Washington Post economic policy correspondent Jim Tankersley will explain the newspaper’s plans for a new model of journalism combining rich data analysis and storytelling in “Tell me a story (with numbers, too)” Wednesday, April 16, at 7:30 p.m. in 201 Riley Hall at Linfield College.
Tankersley, an award-winning journalist who was born and raised in McMinnville, is leading the Washington Post’s new effort to use narrative journalism as a way to tell complex, policy-oriented stories that will grab readers. He will explain the newspaper’s plans for a new model of journalism that combines rich data analysis and storytelling.
“America’s problems are growing more and more complex,” Tankersley said. “It’s hard to tell why the economy isn’t creating nearly as many middle-class jobs as it used to, or why health care costs so much, or whether the growing reach of government helps more than it hurts.
“The great challenge in American journalism today is helping news consumers − readers and viewers and listeners − understand those puzzles, so the country can solve the big problems,” he continued. “To do that, journalists need to put a ‘Big Data’ twist on an old standby: rich, human storytelling.”
“We are thrilled that Jim is going to be visiting Linfield to talk about journalism,” said Brad Thompson, associate professor and chair of the Mass Communication Department. “This will be a great opportunity for our students to interact with one of the finest journalists working at the forefront of the intersection of new media and journalism.”
The new, yet-to-be-named data and storytelling blog at the Post joins an existing effort called Wonkblog, which was founded and led by Ezra Klein, who recently left the newspaper for another venture. In announcing the new blog, the newspaper said it “will combine top-shelf writing, razor-sharp data analysis and rich human drama to explain and illuminate complicated public policy topics for our audience.
“The site will feature a steady stream of data-driven, narrative stories, with words, photographs and video; vibrant graphics that explain complex trends; and a variety of frontier-pushing approaches to engage readers in conversations about how to solve America’s biggest problems,” the Post said.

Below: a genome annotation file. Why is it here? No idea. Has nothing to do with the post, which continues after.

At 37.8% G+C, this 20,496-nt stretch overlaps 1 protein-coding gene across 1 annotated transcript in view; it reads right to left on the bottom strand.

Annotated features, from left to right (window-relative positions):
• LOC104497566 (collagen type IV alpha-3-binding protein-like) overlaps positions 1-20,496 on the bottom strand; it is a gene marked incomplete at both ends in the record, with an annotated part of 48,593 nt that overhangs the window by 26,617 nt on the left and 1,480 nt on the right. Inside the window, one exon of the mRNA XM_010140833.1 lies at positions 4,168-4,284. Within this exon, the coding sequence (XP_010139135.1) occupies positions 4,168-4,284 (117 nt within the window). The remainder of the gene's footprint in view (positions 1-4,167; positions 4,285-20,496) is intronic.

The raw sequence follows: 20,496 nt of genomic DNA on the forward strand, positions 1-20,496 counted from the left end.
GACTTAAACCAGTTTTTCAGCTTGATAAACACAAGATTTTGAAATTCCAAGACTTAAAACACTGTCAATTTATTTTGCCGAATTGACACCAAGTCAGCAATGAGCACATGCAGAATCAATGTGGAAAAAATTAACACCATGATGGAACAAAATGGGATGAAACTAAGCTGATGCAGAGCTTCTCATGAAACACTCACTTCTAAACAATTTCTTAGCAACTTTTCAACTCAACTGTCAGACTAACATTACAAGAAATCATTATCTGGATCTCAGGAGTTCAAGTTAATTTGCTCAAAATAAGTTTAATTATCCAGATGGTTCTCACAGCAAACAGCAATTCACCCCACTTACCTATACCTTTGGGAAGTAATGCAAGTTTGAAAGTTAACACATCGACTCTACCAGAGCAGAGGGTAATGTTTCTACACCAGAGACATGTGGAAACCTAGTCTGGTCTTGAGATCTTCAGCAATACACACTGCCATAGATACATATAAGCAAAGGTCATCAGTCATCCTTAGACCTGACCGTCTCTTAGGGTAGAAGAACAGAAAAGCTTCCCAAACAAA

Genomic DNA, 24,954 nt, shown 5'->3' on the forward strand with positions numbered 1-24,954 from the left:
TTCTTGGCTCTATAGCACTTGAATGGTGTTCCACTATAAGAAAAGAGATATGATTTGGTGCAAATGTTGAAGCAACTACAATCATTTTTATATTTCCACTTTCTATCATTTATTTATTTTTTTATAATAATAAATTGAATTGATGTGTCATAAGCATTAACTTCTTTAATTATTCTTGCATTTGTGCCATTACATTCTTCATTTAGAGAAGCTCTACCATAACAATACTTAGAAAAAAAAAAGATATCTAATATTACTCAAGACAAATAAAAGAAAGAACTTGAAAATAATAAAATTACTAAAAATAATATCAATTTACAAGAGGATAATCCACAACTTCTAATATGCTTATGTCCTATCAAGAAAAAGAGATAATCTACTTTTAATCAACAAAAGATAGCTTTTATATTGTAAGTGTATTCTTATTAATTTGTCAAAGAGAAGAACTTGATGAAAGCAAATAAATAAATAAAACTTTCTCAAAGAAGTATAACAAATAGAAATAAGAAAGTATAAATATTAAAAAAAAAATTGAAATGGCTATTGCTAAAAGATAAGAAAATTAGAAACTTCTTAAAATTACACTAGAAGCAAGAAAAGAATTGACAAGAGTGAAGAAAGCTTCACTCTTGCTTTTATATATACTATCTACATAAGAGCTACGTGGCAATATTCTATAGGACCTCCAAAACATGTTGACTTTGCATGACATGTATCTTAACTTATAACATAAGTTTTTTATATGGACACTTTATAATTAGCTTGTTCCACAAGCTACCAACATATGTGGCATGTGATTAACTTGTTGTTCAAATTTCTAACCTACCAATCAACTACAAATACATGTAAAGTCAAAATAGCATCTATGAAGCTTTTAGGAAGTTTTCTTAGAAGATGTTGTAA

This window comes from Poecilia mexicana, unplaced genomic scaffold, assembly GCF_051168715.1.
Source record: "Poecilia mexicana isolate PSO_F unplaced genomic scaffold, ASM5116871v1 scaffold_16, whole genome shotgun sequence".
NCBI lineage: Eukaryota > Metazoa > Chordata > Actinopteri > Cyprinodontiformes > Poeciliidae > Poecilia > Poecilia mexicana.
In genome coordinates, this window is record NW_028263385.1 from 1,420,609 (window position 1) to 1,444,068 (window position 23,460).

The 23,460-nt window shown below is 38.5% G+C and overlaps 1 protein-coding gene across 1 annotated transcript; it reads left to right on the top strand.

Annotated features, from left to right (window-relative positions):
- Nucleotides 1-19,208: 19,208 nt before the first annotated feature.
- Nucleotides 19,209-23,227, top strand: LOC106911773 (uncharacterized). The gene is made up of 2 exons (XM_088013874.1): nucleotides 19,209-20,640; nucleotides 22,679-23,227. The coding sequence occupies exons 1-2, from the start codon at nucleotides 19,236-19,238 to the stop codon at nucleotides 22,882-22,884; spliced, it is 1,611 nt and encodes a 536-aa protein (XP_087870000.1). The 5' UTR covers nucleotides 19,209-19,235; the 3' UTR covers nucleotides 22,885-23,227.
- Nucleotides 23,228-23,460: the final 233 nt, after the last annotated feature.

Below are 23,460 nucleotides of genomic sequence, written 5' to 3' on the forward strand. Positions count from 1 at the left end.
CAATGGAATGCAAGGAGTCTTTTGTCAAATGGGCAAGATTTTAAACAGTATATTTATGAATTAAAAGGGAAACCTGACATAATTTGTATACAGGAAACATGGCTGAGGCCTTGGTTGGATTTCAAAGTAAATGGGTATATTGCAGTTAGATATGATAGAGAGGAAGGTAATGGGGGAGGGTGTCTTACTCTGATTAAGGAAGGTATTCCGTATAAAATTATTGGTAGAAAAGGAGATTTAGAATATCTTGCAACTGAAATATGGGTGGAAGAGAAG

“In other words, we will tell stories through the voices of ordinary Americans; we will tell stories with numbers; and we will tell stories with our users’ help.” The newspaper is hiring writers and “data wizards,” as well as relying on current reporters, to staff the new initiative.
Tankersley got his start in journalism as an intern at the McMinnville News-Register while in ninth grade. He worked four summers at the paper, graduated from McMinnville High School and left for Stanford University. There he earned a political science degree and was editor in chief of the Stanford Daily.
He covered education at The Oregonian; politics at the Rocky Mountain News in Denver and the Toledo Blade in Ohio; politics and environmental issues for the Chicago Tribune and Los Angeles Times Washington Bureau; and economics at National Journal magazine. He joined the Washington Post as economic policy correspondent in late 2012. He won the 2007 Livingston Award for Young Journalists and the 1996 “Most Inspirational” award for the McMinnville High School boys’ basketball team. He and his wife, Marci Prenger, have a 7-year-old son, Max.
The lecture is free and open to the public, and sponsored by the Linfield mass communication department. For more information, contact Thompson at 503-883-2291.